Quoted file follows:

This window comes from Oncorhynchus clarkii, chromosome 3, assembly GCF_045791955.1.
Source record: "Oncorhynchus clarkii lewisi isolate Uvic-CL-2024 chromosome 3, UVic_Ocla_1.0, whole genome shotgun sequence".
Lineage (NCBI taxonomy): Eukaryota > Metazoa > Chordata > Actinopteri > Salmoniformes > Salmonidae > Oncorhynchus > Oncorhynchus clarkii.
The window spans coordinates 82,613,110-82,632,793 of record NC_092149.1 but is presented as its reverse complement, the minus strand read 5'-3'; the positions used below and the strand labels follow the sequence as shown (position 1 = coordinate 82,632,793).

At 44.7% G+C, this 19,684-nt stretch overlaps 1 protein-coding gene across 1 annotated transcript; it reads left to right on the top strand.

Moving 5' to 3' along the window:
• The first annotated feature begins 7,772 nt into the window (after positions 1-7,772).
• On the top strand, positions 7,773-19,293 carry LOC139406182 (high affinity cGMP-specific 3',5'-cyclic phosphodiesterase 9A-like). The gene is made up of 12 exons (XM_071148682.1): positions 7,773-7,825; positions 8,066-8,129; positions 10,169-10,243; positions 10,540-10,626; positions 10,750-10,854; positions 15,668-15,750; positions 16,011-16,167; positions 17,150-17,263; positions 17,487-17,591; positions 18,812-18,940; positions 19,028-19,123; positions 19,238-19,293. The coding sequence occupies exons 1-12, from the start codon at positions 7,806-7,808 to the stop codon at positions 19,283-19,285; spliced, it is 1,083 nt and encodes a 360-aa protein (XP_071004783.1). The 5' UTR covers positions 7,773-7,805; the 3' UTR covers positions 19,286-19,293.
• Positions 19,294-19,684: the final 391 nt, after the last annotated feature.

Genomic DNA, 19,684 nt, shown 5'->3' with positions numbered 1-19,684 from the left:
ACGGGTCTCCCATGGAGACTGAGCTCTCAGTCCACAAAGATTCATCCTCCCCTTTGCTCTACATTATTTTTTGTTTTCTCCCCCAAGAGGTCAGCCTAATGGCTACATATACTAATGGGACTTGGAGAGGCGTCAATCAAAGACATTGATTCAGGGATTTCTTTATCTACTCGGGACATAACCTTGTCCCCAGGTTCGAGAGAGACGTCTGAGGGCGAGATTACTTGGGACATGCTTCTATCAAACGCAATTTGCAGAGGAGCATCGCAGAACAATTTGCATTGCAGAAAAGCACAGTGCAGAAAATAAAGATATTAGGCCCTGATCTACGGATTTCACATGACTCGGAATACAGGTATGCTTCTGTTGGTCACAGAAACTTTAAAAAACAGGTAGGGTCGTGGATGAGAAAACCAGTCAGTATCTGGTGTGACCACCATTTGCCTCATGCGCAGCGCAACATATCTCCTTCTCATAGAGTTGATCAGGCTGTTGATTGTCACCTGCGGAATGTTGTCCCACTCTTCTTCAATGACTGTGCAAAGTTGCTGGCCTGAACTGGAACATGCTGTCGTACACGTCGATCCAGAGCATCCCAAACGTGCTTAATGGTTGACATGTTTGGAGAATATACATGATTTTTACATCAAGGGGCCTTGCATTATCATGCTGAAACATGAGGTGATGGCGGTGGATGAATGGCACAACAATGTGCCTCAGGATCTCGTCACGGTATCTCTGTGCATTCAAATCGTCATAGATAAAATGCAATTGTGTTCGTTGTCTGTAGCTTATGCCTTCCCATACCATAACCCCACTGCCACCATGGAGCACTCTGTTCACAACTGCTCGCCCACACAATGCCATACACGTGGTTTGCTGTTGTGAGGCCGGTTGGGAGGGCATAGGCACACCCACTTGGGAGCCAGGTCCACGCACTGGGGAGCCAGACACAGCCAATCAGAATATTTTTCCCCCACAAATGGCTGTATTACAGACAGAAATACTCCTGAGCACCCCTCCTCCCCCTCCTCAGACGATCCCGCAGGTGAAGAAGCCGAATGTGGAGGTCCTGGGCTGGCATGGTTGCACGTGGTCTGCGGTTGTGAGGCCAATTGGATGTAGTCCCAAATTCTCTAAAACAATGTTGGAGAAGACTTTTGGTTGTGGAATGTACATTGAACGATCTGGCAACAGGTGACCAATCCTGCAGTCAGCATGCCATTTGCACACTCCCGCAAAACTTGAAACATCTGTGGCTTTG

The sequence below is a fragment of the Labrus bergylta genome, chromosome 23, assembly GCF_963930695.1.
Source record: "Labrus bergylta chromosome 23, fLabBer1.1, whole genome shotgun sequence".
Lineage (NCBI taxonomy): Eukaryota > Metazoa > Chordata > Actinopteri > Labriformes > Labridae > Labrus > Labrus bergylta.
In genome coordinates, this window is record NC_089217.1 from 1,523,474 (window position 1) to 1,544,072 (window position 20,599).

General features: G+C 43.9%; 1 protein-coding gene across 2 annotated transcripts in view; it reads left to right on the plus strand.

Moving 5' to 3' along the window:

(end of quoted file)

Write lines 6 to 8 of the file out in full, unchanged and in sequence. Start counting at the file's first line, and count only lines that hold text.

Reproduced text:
Moving 5' to 3' along the window:
• The first annotated feature begins 7,772 nt into the window (after positions 1-7,772).
• On the top strand, positions 7,773-19,293 carry LOC139406182 (high affinity cGMP-specific 3',5'-cyclic phosphodiesterase 9A-like). The gene is made up of 12 exons (XM_071148682.1): positions 7,773-7,825; positions 8,066-8,129; positions 10,169-10,243; positions 10,540-10,626; positions 10,750-10,854; positions 15,668-15,750; positions 16,011-16,167; positions 17,150-17,263; positions 17,487-17,591; positions 18,812-18,940; positions 19,028-19,123; positions 19,238-19,293. The coding sequence occupies exons 1-12, from the start codon at positions 7,806-7,808 to the stop codon at positions 19,283-19,285; spliced, it is 1,083 nt and encodes a 360-aa protein (XP_071004783.1). The 5' UTR covers positions 7,773-7,805; the 3' UTR covers positions 19,286-19,293.